On the positive side of the ledger, in the 14 cases mentioned above, only two years resulted in stocks finishing lower for the full year. FactSet data suggests the 12 continued rallies averaged a 5% gain. There is a great deal of chatter that yesterday’s ending of supplemental unemployment programs will send folks off their couches and back into the labor force. After the end of the four prior stimulus programs, retail sales have taken a noticeable dive. Boosting employment may offset softer retail sales.
Corporations and many consumers are in their best financial shape in decades. Companies are flush with cash, and debt has either been paid down or refinanced at record low interest rates. Some student debt associated with for-profit schools that have closed has been forgiven. We expect the Administration to continue to find ways to lower the student debt burden. Some pent-up demand will accumulate over the next several months for new vehicles while chip manufacturing gets sorted out. Consumer and investor optimism has downshifted recently, likely due to the delta strain. Business leader outlooks remain strong for six- and 12-month horizons.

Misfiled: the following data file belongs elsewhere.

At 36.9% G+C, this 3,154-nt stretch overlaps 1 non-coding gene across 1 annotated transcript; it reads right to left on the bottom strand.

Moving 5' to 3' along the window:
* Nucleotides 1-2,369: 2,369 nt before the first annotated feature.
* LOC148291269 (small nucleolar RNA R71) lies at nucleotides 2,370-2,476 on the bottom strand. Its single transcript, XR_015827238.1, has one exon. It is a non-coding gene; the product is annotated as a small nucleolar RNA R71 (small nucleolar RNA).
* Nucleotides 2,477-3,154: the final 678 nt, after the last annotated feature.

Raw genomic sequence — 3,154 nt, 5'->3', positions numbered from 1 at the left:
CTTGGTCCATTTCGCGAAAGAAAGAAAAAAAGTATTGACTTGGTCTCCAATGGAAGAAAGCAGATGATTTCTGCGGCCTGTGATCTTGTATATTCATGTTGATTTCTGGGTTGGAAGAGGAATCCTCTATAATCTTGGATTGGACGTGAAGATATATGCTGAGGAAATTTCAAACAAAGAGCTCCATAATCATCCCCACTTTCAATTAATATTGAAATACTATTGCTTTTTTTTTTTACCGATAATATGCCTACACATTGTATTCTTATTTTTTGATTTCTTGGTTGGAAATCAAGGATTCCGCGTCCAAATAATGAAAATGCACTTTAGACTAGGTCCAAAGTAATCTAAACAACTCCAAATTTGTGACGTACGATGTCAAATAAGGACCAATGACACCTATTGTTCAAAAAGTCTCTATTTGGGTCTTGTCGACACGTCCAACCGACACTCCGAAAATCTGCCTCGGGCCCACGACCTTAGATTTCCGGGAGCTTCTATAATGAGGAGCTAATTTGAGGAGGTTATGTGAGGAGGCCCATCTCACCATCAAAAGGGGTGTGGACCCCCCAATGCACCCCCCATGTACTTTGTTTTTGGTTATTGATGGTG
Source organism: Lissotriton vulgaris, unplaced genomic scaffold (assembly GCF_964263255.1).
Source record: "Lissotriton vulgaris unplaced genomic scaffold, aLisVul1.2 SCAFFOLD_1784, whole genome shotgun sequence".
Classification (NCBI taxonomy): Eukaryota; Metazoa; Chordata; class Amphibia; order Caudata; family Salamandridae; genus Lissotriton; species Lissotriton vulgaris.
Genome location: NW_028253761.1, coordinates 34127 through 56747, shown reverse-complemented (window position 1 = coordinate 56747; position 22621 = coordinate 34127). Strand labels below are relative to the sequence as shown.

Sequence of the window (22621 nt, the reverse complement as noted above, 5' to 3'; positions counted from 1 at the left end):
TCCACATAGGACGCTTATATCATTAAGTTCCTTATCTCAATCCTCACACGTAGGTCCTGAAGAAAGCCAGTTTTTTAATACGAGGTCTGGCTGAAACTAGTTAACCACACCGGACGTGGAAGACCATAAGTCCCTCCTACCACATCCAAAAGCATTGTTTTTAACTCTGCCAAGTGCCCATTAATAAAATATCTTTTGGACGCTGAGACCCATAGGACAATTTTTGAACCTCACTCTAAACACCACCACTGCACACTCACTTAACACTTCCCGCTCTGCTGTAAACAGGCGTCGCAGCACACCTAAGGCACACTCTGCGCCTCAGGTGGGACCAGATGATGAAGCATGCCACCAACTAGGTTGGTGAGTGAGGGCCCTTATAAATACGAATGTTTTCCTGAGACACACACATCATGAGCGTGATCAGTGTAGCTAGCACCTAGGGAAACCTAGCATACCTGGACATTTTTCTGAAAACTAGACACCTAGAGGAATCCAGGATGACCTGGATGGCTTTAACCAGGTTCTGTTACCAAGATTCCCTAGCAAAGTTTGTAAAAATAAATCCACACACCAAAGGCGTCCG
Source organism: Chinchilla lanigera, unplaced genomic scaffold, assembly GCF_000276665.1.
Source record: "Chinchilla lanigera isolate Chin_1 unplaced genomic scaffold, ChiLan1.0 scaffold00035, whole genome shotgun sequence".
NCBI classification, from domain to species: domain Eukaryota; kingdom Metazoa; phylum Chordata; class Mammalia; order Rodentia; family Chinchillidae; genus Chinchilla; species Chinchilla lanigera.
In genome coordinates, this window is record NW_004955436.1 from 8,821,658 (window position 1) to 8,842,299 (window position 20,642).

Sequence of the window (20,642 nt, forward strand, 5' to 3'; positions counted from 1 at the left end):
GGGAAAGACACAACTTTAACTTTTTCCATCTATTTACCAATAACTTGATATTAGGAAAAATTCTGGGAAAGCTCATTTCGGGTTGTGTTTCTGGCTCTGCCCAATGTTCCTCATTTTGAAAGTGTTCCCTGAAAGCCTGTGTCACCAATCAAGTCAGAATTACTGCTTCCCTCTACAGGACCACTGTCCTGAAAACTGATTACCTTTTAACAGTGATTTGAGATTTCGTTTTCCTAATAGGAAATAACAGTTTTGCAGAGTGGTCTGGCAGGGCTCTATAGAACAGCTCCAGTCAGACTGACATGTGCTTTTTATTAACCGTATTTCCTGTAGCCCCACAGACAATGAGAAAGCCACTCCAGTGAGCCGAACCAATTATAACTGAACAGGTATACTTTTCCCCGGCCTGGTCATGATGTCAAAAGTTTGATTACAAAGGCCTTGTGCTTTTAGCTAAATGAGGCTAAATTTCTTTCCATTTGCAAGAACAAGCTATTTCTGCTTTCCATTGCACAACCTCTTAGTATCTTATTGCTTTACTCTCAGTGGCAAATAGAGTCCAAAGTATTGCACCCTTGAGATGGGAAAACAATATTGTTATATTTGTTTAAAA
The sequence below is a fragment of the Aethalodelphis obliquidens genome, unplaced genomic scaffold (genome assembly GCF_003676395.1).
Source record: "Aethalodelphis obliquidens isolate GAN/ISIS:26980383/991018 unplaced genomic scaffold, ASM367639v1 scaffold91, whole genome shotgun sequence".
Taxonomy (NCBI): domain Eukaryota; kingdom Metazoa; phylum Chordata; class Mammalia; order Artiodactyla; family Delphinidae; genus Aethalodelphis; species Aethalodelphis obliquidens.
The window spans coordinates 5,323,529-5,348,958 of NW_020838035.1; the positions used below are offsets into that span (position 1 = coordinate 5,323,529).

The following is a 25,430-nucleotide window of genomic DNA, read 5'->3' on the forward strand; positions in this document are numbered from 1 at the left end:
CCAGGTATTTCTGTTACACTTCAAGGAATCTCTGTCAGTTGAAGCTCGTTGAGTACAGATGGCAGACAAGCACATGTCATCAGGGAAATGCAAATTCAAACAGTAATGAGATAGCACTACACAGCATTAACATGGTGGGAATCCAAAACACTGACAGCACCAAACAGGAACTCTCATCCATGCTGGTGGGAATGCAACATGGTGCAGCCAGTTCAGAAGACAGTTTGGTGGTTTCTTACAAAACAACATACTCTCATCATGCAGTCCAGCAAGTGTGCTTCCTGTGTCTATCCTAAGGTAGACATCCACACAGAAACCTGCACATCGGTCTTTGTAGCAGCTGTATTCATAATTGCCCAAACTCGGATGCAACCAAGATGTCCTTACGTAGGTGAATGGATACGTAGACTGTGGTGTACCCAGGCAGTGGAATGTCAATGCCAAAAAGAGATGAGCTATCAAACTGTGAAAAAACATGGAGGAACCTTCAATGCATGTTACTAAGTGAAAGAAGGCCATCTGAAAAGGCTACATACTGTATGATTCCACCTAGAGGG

This is a light week for economic data. Earnings and economic growth rates have peaked but continue to trend higher at a slower pace. We expect economic expansion to continue, and GDP may still reach the 6% level this year.
The shutdown recession and recovery have created a very compressed business cycle. As the recovery wave recedes, we would not be surprised to see weaker data over the next several months. In the short-term, minor up-and-down waves of start, stop and restart will continue to wash up on our economic beach. Big picture, bull trends remain in place, and we are fully invested for now.
Steve Orr is the Executive Vice President and Chief Investment Officer for Texas Capital Bank Private Wealth Advisors. He holds a Bachelor of Arts in Economics from The University of Texas at Austin, a Master of Business Administration in Finance from Texas State University, and a Juris Doctor in Securities from St. Mary's University School of Law. Follow him on Twitter here. Greg Kalb is an Investment Advisor at Texas Capital Bank Private Wealth Advisors. He holds a Bachelor of Arts from The University of Texas at Austin.